HP has confirmed the industry’s worst kept secret – since yesterday anyway – that it is to carve the business in two, with printers and PCs on one side and all things enterprise on the other.
This is a massive U-turn by CEO Meg Whitman, who has claimed repeatedly the organisation would not be split – as had been imagined by her predecessor Leo Apotheker – ever since she took over the top job.
Whitman will be CEO and president of HP Enterprise, housing the server, storage, networking, converged systems, services and software units. PC and Printer boss Dion Weisler is to be made CEO of HP Inc, and Whitman will be non-exec chairman at the business.
Both businesses will trade on NYSE when the transaction closes by the end of HP’s fiscal 2015 (November next year), and HP shareholders will own shares in the two entities, the company said.
The separation transaction is intended to be tax-free to HP shareholders for federal income.
In a canned statement, Whitman claimed:
Our work during the past three years has significantly strengthened our core businesses to the point where we can more aggressively go after the opportunities created by rapidly changing market.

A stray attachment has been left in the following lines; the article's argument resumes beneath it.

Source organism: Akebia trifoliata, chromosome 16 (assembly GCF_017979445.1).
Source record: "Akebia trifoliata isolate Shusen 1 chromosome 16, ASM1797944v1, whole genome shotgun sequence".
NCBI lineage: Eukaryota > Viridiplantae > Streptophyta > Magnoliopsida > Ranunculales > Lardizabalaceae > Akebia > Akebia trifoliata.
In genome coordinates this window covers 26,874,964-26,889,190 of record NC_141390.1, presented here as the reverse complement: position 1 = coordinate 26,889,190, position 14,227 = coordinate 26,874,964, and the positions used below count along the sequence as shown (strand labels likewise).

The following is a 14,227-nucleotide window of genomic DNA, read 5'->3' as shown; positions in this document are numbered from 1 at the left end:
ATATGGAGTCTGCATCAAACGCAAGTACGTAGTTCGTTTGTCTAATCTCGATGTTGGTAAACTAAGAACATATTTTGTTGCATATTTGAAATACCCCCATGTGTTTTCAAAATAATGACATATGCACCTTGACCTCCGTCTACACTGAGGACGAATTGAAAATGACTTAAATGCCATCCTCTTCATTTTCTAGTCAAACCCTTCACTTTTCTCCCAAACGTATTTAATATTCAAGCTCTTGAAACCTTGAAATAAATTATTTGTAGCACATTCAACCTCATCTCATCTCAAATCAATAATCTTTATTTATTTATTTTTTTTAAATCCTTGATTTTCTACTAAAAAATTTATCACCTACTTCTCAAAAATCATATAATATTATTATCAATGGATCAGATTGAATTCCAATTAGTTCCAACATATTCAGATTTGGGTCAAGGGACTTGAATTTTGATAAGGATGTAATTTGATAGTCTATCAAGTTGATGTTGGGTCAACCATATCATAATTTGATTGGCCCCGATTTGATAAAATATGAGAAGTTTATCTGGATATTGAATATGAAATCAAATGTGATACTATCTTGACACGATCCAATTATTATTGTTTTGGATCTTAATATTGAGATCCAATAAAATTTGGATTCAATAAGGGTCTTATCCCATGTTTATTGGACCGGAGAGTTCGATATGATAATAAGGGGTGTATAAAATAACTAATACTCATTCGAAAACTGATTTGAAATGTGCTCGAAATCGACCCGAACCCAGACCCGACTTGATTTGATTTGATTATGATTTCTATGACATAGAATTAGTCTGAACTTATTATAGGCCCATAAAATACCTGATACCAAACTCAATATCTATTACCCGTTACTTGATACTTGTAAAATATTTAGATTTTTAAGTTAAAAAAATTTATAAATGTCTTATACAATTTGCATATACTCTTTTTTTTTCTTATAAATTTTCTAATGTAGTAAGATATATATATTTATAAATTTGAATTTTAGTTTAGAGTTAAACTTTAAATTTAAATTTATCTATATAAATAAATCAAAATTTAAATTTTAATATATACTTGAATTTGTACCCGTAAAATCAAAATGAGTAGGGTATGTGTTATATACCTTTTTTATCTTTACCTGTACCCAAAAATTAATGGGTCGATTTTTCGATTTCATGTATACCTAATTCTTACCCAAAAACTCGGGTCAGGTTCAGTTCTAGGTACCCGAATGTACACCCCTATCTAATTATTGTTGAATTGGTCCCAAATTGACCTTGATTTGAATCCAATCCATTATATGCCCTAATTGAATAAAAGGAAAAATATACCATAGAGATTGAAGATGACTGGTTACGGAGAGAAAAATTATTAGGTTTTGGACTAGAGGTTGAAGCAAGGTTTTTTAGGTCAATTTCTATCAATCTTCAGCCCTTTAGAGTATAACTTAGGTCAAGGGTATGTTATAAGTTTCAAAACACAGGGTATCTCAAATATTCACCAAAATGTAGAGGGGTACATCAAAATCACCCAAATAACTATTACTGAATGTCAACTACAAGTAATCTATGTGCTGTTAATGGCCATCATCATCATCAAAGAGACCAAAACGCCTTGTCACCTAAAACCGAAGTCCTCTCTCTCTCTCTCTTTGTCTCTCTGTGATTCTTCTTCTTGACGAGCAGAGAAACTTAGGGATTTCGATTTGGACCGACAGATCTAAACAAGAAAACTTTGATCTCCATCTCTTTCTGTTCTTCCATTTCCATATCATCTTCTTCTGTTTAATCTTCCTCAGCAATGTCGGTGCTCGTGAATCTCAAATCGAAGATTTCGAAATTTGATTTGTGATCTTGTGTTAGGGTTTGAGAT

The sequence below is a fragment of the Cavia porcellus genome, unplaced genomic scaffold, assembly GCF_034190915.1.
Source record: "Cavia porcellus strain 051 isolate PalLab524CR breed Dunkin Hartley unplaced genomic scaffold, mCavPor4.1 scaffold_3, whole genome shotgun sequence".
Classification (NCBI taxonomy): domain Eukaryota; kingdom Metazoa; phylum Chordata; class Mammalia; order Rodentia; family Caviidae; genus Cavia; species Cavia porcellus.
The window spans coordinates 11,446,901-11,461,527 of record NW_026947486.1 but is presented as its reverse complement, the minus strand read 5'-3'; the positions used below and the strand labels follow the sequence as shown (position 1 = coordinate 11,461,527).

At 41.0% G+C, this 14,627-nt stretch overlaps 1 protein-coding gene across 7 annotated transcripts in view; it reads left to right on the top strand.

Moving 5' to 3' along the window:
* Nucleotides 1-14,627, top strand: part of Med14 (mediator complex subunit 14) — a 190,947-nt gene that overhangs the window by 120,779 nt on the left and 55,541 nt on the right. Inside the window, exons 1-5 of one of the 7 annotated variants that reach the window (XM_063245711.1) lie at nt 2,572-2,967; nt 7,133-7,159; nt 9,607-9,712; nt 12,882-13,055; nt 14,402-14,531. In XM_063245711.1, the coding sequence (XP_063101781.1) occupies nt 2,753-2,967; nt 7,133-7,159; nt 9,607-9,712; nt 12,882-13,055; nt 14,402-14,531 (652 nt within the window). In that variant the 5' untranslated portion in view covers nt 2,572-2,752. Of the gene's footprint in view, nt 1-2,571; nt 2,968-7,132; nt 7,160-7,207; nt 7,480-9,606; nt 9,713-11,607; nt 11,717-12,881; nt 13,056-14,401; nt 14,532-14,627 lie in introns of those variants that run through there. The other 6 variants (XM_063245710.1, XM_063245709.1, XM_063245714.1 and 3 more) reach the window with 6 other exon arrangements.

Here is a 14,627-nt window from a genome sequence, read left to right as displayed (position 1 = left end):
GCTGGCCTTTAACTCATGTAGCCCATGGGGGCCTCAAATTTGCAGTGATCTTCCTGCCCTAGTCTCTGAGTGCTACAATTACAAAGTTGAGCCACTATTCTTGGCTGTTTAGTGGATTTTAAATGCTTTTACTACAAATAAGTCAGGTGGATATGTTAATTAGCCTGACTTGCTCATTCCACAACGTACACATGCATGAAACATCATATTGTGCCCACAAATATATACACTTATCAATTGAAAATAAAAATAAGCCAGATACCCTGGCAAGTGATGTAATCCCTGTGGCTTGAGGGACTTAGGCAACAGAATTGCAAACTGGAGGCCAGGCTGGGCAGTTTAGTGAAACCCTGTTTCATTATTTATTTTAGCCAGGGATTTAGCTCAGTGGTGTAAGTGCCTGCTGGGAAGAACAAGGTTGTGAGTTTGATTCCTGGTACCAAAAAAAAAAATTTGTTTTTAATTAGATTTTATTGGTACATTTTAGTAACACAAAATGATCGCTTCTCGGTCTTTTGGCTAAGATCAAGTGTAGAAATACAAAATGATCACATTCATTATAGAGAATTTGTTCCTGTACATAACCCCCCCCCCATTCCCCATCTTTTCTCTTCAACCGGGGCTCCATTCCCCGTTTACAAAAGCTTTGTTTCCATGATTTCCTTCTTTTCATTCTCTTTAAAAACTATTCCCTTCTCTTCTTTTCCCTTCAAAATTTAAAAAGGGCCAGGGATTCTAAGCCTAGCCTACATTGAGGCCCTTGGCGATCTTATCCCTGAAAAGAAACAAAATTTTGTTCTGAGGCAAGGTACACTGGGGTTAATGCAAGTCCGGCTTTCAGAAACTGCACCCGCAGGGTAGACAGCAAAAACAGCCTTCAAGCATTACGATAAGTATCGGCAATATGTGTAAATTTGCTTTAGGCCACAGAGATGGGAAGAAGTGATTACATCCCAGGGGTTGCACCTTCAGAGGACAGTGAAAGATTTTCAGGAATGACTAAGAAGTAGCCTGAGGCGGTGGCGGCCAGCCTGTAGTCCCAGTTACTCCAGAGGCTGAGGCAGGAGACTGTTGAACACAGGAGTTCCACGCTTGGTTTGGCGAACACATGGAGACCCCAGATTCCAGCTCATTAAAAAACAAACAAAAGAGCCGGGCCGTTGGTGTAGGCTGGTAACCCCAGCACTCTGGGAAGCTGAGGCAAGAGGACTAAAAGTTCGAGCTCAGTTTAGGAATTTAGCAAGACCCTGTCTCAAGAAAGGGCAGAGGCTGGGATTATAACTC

She added the split would provide the companies with the “independence, focus, financial resources, and flexibility they need to adapt to market and customer dynamics, while generating long-term value for shareholders”.
The company also said the divorce will provide “additional resources, and a reduction of debt at the operating company level”, which could be used to underpin investment across the portfolio.
Whitman admitted at the recent Canalys Channels Forum that HP has “missed” technology trends. She was most likely referring to the tablet and smartphone market, where the firm has lost ground to Apple and Samsung. In PCs, HP conceded the market lead to Lenovo last year.
In a statement, Weisler said an independent HP Inc can make a splash in emerging market such as 3d printing and in “new computing experiences”.
The guidance for fiscal ’14 is unchanged. ®